Childhood, Biosocial Power and the “Anthropological Machine”: Life as a Governable Process?

Critical Horizons 15 (3):266-283 (2014)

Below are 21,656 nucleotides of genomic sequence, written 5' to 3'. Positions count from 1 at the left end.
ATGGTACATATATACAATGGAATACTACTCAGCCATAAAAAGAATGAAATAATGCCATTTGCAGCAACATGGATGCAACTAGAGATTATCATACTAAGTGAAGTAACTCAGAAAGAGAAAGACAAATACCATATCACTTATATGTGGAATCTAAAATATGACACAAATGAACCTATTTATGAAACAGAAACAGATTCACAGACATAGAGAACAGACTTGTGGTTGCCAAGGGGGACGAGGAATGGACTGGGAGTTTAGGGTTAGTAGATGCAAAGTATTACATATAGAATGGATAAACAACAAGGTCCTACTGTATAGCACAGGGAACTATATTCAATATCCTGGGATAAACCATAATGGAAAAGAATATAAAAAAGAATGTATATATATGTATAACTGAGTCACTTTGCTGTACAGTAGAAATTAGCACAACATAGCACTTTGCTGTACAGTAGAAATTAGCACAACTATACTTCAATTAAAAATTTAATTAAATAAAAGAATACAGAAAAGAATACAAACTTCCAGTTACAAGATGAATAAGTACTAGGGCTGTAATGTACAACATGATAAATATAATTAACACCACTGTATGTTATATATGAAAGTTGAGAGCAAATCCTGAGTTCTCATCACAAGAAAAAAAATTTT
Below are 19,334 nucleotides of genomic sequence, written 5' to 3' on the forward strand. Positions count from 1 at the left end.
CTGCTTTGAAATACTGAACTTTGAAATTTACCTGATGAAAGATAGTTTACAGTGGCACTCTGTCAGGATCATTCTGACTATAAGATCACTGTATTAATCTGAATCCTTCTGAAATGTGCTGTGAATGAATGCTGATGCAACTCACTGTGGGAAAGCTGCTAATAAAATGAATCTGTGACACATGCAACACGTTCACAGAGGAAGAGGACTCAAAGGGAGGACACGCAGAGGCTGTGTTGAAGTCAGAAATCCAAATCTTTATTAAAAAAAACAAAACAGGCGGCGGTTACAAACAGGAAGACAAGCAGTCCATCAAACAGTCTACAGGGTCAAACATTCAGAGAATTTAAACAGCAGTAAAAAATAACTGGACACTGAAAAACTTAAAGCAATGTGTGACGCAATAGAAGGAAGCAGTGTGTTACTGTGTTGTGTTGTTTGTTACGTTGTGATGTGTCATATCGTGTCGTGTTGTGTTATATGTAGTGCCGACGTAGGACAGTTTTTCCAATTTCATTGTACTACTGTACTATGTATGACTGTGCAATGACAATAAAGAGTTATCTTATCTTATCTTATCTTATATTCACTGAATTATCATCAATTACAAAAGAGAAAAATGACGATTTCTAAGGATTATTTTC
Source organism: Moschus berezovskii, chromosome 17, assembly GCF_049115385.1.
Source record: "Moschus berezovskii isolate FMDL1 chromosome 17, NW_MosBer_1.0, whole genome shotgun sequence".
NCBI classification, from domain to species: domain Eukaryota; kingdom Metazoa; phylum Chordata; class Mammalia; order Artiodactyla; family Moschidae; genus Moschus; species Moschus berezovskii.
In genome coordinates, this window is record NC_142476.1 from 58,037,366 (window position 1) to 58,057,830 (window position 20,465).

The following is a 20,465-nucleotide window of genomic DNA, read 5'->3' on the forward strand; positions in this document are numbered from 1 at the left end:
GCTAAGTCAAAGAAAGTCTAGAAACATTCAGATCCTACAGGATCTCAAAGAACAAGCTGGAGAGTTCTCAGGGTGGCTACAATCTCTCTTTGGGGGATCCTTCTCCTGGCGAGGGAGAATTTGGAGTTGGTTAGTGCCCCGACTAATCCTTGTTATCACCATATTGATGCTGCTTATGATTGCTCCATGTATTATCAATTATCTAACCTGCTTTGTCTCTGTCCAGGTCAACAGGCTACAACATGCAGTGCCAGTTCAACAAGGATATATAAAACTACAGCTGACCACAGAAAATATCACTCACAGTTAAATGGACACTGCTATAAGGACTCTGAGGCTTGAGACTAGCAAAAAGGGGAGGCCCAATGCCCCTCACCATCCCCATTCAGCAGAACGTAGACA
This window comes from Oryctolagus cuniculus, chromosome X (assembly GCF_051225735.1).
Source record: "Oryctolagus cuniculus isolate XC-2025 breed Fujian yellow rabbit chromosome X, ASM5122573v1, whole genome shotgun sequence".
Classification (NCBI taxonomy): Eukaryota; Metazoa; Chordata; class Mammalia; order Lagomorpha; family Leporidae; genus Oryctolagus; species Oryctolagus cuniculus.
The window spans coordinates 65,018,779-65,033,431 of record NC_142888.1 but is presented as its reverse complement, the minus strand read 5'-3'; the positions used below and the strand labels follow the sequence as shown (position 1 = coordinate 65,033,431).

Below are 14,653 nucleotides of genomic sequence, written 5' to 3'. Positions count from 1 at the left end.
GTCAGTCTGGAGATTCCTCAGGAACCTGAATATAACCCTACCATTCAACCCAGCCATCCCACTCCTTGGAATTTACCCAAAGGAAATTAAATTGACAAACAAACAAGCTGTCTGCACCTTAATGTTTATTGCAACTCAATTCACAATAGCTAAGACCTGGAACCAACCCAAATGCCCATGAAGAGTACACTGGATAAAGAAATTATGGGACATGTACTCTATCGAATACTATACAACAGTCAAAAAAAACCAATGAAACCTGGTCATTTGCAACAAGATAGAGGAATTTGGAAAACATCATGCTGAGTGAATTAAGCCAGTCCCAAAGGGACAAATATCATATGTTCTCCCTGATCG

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This article examines how childhood has become a strategy that answers to questions concerning the governability of life. The analysis is organized around the concept of “biosocial power,” which is shown to be a particular zone of intensity within the wider field of biopolitics. To grasp this intensity it is necessary to attend to the place of imagination in staging biosocial strategies, that is the specific ways in which childhood is both an imaginary projection and a technical project, and to this end Agamben’s concept of the “anthropological machine” is used to examine how biosocial power has been assembled and deployed. The paper begins with the question of childhood as it was posed towards the end of the nineteenth century, focusing on how this positioned the figure of the child at the intersection of zoē and bios, animal and human, past and future. It ends with a discussion on how the current global obesity “epidemic” has transformed this one-time vision of mastery into a strategy of survival.



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